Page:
Today we went to the Wat Doi Kam, which is the Buddhist equivalence of maybe the Catholic shrines of Lourdes or Fatima. The Temple is located on a hill only a few miles west from our house. People come in droves to pray for good luck, facilitated in their efforts by a now-deceased holy monk. You say a short prayer three times, burn some incense, promising to return if your wish is granted and then leave an offering of fifty jasmine flowers. I’ve done it twice, once with my friend Nick last week, and today when I brought Wipa and Ken and his wife Jiew. So far I’m still waiting for results.

We all agreed it was a wonderful, colorful place, and not nearly as crowded as the temple on Doi Suthep which is serviced by tour buses.

Here are some pictures from it. A glorious day, puffy clouds, clean air, not too hot.

they’ve even got a golden statue of me in my present condition. How did they know I was coming?

 

 

 

Not Ready to Apologize


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Many of the Agent Orange victims of our war effort in Laos and Vietnam are still alive. They are still hideously malformed, requiring constant care from family members. We have never apologized, much less sought to make things right. We have never offered to pay reparations of any kind.

When you search the Internet for Agent Orange Victims, you come up with posts about our soldiers who were injured dumping Agent Orange on Vietnamese and Laotian civilians, and the forests and farmland in which they lived. Many people ask for compensation to be paid to our soldiers, but nobody is suggesting we pay the people on whom we dumped this toxic chemical.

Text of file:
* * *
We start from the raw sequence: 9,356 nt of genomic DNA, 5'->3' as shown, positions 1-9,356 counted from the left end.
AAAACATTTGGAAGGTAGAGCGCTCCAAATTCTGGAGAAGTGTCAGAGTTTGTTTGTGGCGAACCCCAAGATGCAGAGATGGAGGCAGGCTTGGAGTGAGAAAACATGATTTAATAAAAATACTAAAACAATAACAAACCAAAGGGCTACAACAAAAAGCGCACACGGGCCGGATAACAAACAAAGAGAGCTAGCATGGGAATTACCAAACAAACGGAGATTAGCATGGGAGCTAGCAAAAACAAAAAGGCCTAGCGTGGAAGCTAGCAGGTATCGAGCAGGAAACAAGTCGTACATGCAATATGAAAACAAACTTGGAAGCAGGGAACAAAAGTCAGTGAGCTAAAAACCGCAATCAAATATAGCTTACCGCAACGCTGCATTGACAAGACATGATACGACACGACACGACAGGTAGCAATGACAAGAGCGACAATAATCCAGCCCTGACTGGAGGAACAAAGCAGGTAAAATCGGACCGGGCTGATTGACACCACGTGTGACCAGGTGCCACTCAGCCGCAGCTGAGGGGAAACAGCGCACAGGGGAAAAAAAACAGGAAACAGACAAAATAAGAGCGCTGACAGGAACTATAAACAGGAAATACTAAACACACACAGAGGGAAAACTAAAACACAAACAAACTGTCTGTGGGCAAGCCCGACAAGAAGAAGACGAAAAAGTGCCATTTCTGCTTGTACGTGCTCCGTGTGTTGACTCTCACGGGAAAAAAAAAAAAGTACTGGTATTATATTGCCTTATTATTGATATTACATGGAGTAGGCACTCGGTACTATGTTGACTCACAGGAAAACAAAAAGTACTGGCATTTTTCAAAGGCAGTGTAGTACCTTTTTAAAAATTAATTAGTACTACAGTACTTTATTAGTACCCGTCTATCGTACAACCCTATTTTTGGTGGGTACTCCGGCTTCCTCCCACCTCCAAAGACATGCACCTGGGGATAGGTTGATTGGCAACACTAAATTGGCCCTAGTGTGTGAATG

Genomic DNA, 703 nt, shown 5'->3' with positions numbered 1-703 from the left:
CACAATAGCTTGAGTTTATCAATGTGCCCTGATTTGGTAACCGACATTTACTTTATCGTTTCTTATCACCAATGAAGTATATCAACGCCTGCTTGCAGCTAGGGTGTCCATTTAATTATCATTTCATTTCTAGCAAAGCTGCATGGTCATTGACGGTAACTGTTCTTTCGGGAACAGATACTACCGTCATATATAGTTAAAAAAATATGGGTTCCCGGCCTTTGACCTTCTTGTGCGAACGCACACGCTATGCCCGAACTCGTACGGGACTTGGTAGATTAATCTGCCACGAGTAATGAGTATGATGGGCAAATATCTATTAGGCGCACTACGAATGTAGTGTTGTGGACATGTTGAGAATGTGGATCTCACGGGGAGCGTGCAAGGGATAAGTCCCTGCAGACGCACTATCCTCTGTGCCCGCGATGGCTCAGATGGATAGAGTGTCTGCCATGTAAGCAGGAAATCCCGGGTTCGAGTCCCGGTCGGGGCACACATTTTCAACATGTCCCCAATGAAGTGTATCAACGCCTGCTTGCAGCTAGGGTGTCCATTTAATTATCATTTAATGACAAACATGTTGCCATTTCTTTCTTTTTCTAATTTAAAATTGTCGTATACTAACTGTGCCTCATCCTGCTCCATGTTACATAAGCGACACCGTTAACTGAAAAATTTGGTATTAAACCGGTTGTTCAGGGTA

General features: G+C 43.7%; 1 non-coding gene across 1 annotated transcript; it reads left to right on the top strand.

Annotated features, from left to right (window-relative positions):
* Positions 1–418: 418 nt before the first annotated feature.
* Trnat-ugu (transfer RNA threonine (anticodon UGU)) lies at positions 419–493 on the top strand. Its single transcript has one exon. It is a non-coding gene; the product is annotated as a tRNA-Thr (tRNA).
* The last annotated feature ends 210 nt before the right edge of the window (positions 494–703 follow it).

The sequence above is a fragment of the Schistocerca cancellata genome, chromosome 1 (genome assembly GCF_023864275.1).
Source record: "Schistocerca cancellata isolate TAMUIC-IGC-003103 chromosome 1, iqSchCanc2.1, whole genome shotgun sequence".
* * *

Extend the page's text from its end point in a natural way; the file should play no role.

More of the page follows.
Nor has anyone suggested that the stockholders of Dow Chemical or Monsanto (now Bayer) ante up. That was a long time ago, and even though we were embroiled in an undeclared war, those unfortunate people were “the enemy.”

Speaking of undeclared wars, the conflict in Korea was also such an affair “a United Nations police action” enforced by the country who gave the world napalm. We dumped plenty of the sticky, jellied gasoline on North Korea, and night-time bombing runs by Curtis Le May’s newly formed Air Force burned millions of civilians to a crisp as they slept.

Neither the Korean or Vietnam Wars accomplished what they intended. After hostilities ceased, the borders remained as they were at the start. Millions dead, billions spent, and few lessons learned.

Could Be Worse


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How lucky can one man get? I ask myself this occasionally, when I’m not actively focused on what I lack. How much time do I have left? There’s no way to know that, so I might as well act as if time were running out and I’d better hurry.

These are the ways I drive myself crazy. These questions and compulsions come from inside me, not from outside. The world isn’t insane, I am.

If you hang around people who seem content, either they really are or they’re hiding their inner turmoil. Maybe serial killers seem to have the Buddha nature. At least we’re sure they have the ability to create a plan of action and follow-through. Those are qualities I sorely lack.

And then there is the issue of codependency. I’m always worried what other people think of me, how they feel at this moment, and those worries preclude any chance I could champion my own interests. Again, serial killers suffer from none of that. They don’t care what their victims think or feel.

But I am lucky not to have been born a serial killer, nor to have become one along the bumpy road of life. Yes, things could be worse, much worse. For this I am grateful.